Raising the Bar on Physical Therapy
Jan 31, 2019 02:34AM
By Karen Gonzalez
My physical therapy practice is located at Kinesis, The Movement Studio, in Clearwater. I named it as such because our focus is movement and all its components. My clientele varies from the young athlete to the 101-year-old lady who share one commonality—pain with movement. Pain is an overwhelming feeling; it can be all-encompassing and take over one’s life.
The human body is equipped with the ability to heal itself from injury so that it can return to a state of balance—a state of homeostasis. However, due to the demands of day-to-day living or the desire to excel in a particular sport or activity, undue stressors are placed on the musculoskeletal system resulting in layers of compensatory tightness, adhesions and inactive muscles. This leads to postural imbalances and poor movement patterns that become the body’s "normal" and may oftentimes lead to varying levels of discomfort or pain.
My approach to treatment doesn’t focus only on the painful joint or muscle but rather is a complete analysis of the musculoskeletal system. During the initial assessment, the body is analyzed both statically and during motion to identify areas of restriction and overactive and inactive muscles. This is followed by releasing tight muscles/connective tissue through manual therapy techniques that may include soft tissue and joint mobilization, cupping, radial pulse shockwave and instrument-assisted releases.
Ki-Hara Eccentric Resistance Stretching is a specialized technique I use to identify and correct muscular imbalances. Joint movement is a result of an "artfully choreographed" synchrony of movement between the muscles surrounding the joint. It is a fluid exchange of shortening and lengthening between muscles. Ki-Hara Resistance Stretching combines stretching and strengthening of muscle and fascial tissue during eccentric contraction or lengthening of the muscle. This technique is utilized by Olympic and professional athletes to enhance their performance in their chosen sport and improve longevity through the injury-preventive nature of eccentric movement.
Designing corrective exercises is the final and essential component of the treatment plan. Without these exercises, the body could return to its "normal" state that it was in when it responded to the repetitive stress and consequent compensatory movements. This is the last step to reprogramming the body to its most correct pattern.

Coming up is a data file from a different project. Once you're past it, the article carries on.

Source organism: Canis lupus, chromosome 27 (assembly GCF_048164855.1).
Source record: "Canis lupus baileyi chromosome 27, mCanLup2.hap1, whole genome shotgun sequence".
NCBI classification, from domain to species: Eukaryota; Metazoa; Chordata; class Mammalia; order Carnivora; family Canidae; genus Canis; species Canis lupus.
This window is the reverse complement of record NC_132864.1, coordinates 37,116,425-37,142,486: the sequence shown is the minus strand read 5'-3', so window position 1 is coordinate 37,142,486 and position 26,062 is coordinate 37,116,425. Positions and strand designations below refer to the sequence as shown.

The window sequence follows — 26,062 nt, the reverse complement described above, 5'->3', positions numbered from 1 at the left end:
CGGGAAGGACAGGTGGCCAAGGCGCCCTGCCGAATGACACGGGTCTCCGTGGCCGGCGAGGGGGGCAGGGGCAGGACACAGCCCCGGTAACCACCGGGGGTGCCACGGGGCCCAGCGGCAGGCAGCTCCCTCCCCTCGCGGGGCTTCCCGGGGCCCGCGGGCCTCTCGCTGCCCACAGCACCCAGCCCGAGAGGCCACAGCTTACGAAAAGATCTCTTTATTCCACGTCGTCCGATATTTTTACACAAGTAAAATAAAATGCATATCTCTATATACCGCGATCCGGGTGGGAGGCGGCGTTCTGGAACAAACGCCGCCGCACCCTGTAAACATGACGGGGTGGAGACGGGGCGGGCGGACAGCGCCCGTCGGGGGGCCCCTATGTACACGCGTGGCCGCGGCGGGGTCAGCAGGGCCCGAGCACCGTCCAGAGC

I like the word "fluidity". By definition, it is the state of being unsettled or unstable— changeability. The body’s movement through space is not in isolation because it has to respond to the elements it encounters. It has to balance, bend, twist and progress forward, sideways or backwards. Imagining the movement of muscles and soft tissue in this context encompasses the thrust of my practice. Soft tissues need to be released and stretched, strengthening and instilling correct patterns of motion. In addition, educating clients to understand the cause of their pain and movement restriction empowers them to control and manage their symptoms. Quoting a portion of a testimonial by a client: "She helps to create and maintain a dialogue between us and, more importantly, an internal dialogue about the body that is critical for reprogramming poor movement patterns and alignment."
Karen Gonzalez is a physical therapist and the owner of Kinesis, the Movement Studio (a physical therapy and fitness studio specializing in aerial bungee fitness and flexibility classes), in Clearwater. She is also a master trainer of Ki-Hara Eccentric Resistance Stretching technique. She has been a therapist for 26 years and established her private practice in 2004. An avid rock climber and runner, she has given a multitude of professional and community lectures on running injuries and management, postural imbalances and correction.
"I spent years being treated by many different practitioners using different modalities, attempting to keep my body from falling to the right side and lacking strength in lower right side of body. After six weeks, twice-per-week (sessions) with Karen, what was untreatable now no longer limits me in any way."
"I’m so impressed; I’m now having a nagging shoulder injury being treated and am already seeing vast improvements in range of motion and strength. Phenomenal!"
"I’m so excited to be able to do things that were so limiting and painful before. So very happy to have finally found a healer who has done what others couldn’t."
"Not only is Karen a fantastic practitioner but also a very loving, compassionate human being." ~ Lu T.
"I certainly will miss you and our weekly physical therapy sessions; you will be very hard to replace! As you know, I had been doing physical therapy before at a few places and thought Ki-Hara and the resistance stretching would be a way to help address my issues. And, it was great—and great to get some additional range of motion and flexibility back. But more than that, you kept working on all my many recurring knots and pains and trying different techniques to find something that worked with my unique issues. Nobody else had ever approached the problems like you did. It was so great to work with someone so dedicated to their clients in trying to help them get better. I hope I can find a physical therapist in my new town that rises to the standard you set." ~ J.J.
Kinesis is located at 4760 East Bay Dr., Ste. D, Clearwater. For more information, call 727-481-1694, email [email protected] or visit KinesisMovementStudio.com. See ad page 23.